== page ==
Oversampling a One Pole Filter Limits Frequency Range?
Using the oversample node with a one pole filter results in the frequency range being reduced. It's audible as well, it sounds the way it looks.
I hoped oversampling a filter would eliminate filter cramping (due to working sampling rate).
Am I approaching this the wrong way?
@aaronventure you could do without oversampling the filters. You only need to use it in nodes like saturation and compression cause that's where aliasing occurs.
@aaronventure the video says that Oversampling can be used as a brute force attempt to correct the issue, with potential downsides.
The solution is to stack filters without oversampling.
to clear up what's happening in my example: turning on oversampling for filters affects the actual frequency of the filters. this seems to be a bug.
Also, the filters in HISE seem to cramp at Nyquist frequency to avoid aliasing. Great! But if I don't want the cramping behavior, I should be able to turn on oversampling, where they internally run at higher sampling rate = higher Nyquist and won't cramp at 22.05/24 kHz anymore.
The way I understand this (but I am very limited on the topic) is that:
- The oversampling issue, well, seems to be an issue (really??? ) because the coefficient should be recalculated for the new samplerate so the freq is respected
- The zero at nyquist is depending on the filter type and is a normal behaviour for a simple one pole filter
The zero at nyquist is depending on the filter type and is a normal behaviour for a simple one pole filter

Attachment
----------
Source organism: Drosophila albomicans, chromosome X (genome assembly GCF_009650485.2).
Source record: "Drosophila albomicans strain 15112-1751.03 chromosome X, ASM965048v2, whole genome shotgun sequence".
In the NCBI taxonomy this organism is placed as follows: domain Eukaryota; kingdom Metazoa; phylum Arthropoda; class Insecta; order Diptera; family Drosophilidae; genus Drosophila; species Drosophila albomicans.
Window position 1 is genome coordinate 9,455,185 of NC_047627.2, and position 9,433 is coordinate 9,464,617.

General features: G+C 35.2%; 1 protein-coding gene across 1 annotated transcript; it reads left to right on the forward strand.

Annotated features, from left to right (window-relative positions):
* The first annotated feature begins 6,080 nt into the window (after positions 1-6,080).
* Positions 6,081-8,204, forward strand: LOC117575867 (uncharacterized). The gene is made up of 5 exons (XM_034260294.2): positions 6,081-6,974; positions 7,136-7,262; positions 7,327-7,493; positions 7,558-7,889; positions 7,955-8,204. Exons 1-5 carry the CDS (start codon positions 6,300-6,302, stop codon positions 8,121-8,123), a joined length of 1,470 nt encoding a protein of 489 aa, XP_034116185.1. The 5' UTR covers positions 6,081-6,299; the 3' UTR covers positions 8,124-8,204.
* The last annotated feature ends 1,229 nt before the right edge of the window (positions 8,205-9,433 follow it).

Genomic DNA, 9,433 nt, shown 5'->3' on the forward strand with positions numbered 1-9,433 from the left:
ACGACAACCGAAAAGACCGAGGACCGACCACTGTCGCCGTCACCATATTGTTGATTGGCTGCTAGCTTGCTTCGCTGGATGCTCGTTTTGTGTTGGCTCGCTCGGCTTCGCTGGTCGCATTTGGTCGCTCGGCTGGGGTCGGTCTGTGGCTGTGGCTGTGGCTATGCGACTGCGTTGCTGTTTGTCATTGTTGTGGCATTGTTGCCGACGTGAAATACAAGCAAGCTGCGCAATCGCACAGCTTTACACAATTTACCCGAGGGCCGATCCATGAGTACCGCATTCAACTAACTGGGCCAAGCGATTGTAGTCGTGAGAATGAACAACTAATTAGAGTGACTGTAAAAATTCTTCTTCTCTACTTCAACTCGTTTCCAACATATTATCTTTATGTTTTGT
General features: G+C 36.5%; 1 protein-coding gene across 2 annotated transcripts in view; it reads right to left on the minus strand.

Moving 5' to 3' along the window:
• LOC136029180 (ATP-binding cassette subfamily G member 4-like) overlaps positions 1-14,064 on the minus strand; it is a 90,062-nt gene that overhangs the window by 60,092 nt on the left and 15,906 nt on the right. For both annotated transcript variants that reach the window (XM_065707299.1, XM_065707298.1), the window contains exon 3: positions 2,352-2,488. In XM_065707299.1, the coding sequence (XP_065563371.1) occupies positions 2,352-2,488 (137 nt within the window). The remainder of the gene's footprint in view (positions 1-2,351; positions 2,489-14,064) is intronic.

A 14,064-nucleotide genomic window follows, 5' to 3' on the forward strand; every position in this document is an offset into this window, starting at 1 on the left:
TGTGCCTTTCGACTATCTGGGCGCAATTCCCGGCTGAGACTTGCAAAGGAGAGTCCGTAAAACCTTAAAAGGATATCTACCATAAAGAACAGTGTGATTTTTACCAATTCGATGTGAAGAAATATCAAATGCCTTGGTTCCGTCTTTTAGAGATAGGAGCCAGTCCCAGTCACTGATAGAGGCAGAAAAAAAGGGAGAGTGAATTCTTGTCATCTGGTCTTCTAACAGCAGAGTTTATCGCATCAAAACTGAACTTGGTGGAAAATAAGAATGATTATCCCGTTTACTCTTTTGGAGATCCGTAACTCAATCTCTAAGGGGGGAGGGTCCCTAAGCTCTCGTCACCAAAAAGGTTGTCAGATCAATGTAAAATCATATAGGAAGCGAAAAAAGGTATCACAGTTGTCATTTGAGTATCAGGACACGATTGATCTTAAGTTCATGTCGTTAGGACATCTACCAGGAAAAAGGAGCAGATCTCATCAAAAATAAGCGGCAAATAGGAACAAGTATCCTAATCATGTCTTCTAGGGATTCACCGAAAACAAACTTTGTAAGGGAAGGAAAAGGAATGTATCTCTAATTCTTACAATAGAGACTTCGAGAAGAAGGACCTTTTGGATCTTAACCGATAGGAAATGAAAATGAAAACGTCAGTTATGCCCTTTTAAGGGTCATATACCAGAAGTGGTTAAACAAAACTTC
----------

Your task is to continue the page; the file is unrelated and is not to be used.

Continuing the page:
I mean, it behaves the way you write it. It's preferred, for sure, you really don't want any aliasing in your audio. How exactly it cramps varies between developers, as you can see in Dan Worrall's video.
For filters that have the sort of log cramp like the ones here in HISE, where the slope seems to increase as it approaches Nyquist, normally if you want to bypass that kind of behavior, you just turn on oversampling (in Reaper you can handle daw-based oversampling per plugin, for example).
@aaronventure To my understanding,
- oversampling a filter won't remove the zero at nyquist but simply push it further to the new nyquist where nothing is audible (for instance with an OS x2, from 22050 to 44100 if original SR = 44.1kHz or 24000 to 48000 if original SR = 48Khz).
- What you call the "log cramp that increases" is simply a zero in the filter design, it's more a drawback due to discretisation of filters rather than something anyone wants.
- There no aliasing if you don't have a zero at nyquist, because filters don't produce sound. There will be aliasing only if the signal that enters the filter already has harmonics above nyquist.
- To my opinion, if the zero at nyquist is an issue in your design (which I assume it is for many designs) then you've chosen the wrong filter. Some filters are designed to compensate for this issue (I have no precise example in the top of my head except generally for all virtual analog filter designs)
Oversampling is one of the solutions, but to me if the zero is an issue then the filter choice is wrong in the first place
That been said, there shouldn't be any issue when oversampling a filter so I don't know if Hise handles it properly